Morocco’s national women’s soccer team is set to make its first appearance at the FIFA Women’s World Cup. After years of being largely hidden, Moroccan women’s soccer is gaining new ground at home and around the world.
During one game in May, the crowd was not very big. The game was between a Moroccan national women's professional league team and the armed forces team called ASFAR. ASFAR, a strong women’s team in Morocco, won 7 to 0.
One young fan in the crowd was still very excited.
Dressed in a shirt reading “Morocco” in Arabic, Aliae Benazzouza went to the field to meet the players.
“I was very happy,” the young girl said.
Idriss Benazzouza is Aliae’s father. “I teach (my daughters) confidence, not fear,” he said. “Sports don’t differentiate between genders.”
The women’s national team is known as the Lionesses. Benazzouza said the Lionesses show “how women’s soccer has progressed” in the North African country. He said the team has filled him with joy. He added, though, that not everyone he knows shares his happiness. Those with conservative views or religious beliefs are opposed to women wearing shorts.
The national team’s upcoming Women's World Cup appearance follows the male team’s historic semifinal run in the 2022 FIFA World Cup. The team gained support from other Arab countries.
That year, Morocco also hosted the 2022 Women’s Africa Cup of Nations. The event drew large numbers of fans and increased enthusiasm for this year’s worldwide women’s tournament.
“The qualification of the women’s team for the finals at the Africa Cup of Nations … breathed new life into women’s soccer in Morocco,” said Khadija Illa. She president of the national women’s soccer league.
Team victories, she said, were the results of efforts in recent years by the Royal Moroccan Football Federation to develop soccer, including for women. Female players and teams had often been ignored in Morocco and the Arab world.
Those efforts include the hiring of the Lionesses’ coach Reynald Pedros. The Moroccan federation also supports women’s clubs with salaries. Providing financial help was part of an agreement announced in 2020 for the growth and professionalization of women’s soccer.
Hiba Karami plays for a local team called Fath Union Sport. The advancement in women’s soccer has made a dream of hers a reality. Last year, Karami was one of the players representing Morocco in the FIFA under-17 Women’s World Cup.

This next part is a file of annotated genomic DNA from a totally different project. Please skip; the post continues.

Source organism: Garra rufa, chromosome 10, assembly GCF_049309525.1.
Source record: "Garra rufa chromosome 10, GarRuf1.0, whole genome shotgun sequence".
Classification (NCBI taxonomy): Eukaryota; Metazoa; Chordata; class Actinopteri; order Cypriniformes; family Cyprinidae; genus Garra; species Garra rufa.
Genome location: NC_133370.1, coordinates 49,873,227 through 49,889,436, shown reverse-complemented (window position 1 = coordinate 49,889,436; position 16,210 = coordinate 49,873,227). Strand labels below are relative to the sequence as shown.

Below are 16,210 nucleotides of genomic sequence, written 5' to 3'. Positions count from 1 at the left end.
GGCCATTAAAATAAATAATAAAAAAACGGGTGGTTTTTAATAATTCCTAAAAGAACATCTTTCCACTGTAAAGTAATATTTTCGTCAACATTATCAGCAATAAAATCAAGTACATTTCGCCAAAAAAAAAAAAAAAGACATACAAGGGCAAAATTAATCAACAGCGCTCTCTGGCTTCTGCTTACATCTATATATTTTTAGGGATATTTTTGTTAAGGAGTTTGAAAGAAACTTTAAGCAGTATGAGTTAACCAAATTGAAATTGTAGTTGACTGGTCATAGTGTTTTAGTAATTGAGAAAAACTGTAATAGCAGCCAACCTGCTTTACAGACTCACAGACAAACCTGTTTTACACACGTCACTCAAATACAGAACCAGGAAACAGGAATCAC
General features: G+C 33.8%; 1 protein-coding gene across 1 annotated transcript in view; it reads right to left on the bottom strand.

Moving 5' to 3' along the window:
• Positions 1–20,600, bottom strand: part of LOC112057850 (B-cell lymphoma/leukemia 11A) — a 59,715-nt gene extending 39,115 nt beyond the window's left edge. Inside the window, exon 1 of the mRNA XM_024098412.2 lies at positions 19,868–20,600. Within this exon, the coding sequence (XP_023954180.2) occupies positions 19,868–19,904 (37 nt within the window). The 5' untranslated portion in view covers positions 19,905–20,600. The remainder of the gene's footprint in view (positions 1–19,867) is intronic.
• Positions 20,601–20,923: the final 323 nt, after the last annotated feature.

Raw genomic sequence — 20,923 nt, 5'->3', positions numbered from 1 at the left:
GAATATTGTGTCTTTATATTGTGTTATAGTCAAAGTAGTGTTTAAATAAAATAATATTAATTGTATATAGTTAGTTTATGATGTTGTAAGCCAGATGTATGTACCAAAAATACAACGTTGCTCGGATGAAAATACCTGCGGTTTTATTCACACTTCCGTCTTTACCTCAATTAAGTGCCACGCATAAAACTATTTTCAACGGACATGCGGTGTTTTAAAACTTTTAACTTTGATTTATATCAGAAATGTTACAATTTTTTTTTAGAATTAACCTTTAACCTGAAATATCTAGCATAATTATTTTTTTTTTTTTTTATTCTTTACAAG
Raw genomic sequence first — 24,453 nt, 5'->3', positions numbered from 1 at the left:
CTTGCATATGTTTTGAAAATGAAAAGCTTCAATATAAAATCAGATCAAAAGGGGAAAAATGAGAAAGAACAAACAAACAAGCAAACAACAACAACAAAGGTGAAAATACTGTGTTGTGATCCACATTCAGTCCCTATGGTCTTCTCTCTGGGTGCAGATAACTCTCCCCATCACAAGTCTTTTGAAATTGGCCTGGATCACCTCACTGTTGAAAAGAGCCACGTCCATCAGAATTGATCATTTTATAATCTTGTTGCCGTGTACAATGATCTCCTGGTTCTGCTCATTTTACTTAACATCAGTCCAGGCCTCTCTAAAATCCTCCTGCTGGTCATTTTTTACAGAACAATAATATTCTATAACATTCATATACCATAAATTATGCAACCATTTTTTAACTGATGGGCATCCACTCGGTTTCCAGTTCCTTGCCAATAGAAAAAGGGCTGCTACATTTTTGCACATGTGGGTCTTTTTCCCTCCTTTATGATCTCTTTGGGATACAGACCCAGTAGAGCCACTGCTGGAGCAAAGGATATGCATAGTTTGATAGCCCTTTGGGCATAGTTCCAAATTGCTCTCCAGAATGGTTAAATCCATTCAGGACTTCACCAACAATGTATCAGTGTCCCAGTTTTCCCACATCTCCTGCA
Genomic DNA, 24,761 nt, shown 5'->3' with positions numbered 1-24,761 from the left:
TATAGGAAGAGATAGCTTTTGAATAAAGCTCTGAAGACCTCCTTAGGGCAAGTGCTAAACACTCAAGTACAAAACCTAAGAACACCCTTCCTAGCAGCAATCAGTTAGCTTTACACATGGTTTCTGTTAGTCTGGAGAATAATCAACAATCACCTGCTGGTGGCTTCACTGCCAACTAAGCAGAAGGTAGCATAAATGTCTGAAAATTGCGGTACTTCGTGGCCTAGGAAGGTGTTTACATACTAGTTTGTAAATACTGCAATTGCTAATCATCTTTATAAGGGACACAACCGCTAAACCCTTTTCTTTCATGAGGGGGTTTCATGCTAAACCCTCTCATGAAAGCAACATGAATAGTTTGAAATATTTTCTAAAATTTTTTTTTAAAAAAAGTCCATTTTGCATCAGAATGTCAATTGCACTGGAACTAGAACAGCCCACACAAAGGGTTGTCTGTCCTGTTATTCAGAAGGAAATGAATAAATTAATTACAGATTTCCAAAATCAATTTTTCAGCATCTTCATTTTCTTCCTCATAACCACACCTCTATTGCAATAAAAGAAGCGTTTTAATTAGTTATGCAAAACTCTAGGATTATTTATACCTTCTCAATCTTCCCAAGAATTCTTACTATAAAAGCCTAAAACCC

“Some kids or men would say that women belonged in the kitchen and weren’t made for soccer,” she said. “I knew that I loved the game and that I will play.”
Boys in her neighborhood accepted her “because I played better than they did,” Karami said.
Nouhaila Benzina also plays for the national team and for ASFAR. She said her soccer career has opened up new possibilities for her. The 25-year-old never saw soccer in conflict with her modest clothing and the Islamic headscarf she wears on and off the field.
Many think of her as a role model.
“This ... makes me want to work harder to show girls that they can achieve great things,” Benzina said.
In parts of the Middle East and North Africa, women’s soccer is limited by financing or conservative feelings. But the game is making new pushes in places when there are official efforts to develop the game.
Ahmed Qoffa is a shopkeeper in Gaza, ruled by the militant Hamas group. He said he supported Morocco’s men’s team but has a problem with female players wearing shorts.
“If it is within the legal, cultural and societal limits, then there is no problem,” he said.
In Egypt, 61-year-old Hassan Yousef argued that soccer “is a rough game that is not at all fit for women.” He said he would not enjoy watching women play.
Dr. Husam Mokhtar, a Libyan in Egypt, said he doubts women’s soccer can become as popular as men’s. He added that “soccer is a men’s game.”
His 13-year-old daughter, Miral, disagreed. “Every sport should be played by everyone,” she said.
I’m Dan Novak.
Dan Novak adapted this story for VOA Learning English based on reporting from Associated Press.
Words in This Story
gender — n. a person's own sense of being male, female, some combination of male and female, or neither male nor female
view — n. an opinion or way of thinking about something
shorts — n. short pants that reach down to the knees
host — n. a person who is entertaining guests socially
enthusiasm — n. strong excitement about something
qualify — v. to give the necessary skill or knowledge to do a particular job or activity
modest — adj. not very large in size or amount
role model — n. someone who another person admires and tries to be like
achieve — v. to get or reach by working hard
society — n. people in general thought of as living together in organized communities with shared laws, traditions, and values